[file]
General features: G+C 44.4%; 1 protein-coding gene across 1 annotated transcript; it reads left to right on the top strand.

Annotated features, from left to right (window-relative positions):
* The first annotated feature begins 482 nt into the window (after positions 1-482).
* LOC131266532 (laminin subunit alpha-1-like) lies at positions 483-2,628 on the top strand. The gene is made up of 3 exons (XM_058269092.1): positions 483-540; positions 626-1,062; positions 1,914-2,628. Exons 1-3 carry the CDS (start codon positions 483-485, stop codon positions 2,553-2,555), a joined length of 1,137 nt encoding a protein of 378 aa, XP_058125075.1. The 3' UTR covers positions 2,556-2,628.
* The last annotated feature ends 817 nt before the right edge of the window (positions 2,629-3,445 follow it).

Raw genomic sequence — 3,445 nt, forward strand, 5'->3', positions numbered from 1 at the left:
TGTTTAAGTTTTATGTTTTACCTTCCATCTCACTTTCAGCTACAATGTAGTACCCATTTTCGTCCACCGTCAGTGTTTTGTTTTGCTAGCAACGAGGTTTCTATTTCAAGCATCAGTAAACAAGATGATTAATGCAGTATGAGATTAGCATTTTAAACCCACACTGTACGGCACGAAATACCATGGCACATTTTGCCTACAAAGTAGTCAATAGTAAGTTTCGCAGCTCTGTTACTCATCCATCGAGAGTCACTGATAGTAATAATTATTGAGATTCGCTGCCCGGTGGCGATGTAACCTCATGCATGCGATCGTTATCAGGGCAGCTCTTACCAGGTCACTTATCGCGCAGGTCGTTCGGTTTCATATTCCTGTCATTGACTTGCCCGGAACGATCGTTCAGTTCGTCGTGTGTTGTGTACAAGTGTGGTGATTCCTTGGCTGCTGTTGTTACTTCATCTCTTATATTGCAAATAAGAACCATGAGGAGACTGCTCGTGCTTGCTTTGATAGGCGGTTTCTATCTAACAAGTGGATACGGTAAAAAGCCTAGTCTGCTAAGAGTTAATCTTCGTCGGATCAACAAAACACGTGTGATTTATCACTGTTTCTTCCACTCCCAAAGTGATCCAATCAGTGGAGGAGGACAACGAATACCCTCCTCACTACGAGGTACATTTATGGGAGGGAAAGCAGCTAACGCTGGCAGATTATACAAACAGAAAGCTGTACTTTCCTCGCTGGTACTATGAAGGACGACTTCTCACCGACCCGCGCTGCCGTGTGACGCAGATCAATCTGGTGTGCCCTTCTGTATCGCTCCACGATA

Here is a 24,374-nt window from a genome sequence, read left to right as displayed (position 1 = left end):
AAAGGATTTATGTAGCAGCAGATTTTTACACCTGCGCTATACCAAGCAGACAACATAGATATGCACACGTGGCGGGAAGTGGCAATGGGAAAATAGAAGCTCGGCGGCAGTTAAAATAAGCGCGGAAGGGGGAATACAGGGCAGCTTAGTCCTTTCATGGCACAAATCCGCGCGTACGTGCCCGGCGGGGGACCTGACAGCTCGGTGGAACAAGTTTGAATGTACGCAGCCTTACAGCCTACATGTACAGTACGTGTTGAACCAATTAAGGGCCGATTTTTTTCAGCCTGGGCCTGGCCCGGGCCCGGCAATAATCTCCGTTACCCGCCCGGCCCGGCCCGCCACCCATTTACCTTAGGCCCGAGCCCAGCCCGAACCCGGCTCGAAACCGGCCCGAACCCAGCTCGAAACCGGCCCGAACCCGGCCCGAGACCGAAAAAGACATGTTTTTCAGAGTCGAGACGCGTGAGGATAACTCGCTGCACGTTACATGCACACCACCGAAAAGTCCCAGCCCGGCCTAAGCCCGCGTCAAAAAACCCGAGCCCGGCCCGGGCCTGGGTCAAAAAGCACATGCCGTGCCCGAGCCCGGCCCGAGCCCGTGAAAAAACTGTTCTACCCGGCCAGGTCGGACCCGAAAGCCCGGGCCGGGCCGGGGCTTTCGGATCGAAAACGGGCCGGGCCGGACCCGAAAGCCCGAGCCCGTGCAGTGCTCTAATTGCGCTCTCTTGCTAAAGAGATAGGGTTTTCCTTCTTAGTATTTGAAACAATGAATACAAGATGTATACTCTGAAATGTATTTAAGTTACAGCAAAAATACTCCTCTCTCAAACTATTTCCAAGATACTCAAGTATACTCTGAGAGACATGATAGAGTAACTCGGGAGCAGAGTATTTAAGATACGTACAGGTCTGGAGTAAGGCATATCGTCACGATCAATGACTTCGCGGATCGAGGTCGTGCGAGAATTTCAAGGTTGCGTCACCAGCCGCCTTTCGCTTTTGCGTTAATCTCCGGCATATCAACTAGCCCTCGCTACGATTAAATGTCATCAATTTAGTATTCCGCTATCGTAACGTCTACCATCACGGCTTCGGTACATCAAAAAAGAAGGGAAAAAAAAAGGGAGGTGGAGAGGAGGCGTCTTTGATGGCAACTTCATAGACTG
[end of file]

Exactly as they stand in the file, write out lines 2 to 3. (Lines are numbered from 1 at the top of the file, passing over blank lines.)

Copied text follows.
Annotated features, from left to right (window-relative positions):
* The first annotated feature begins 482 nt into the window (after positions 1-482).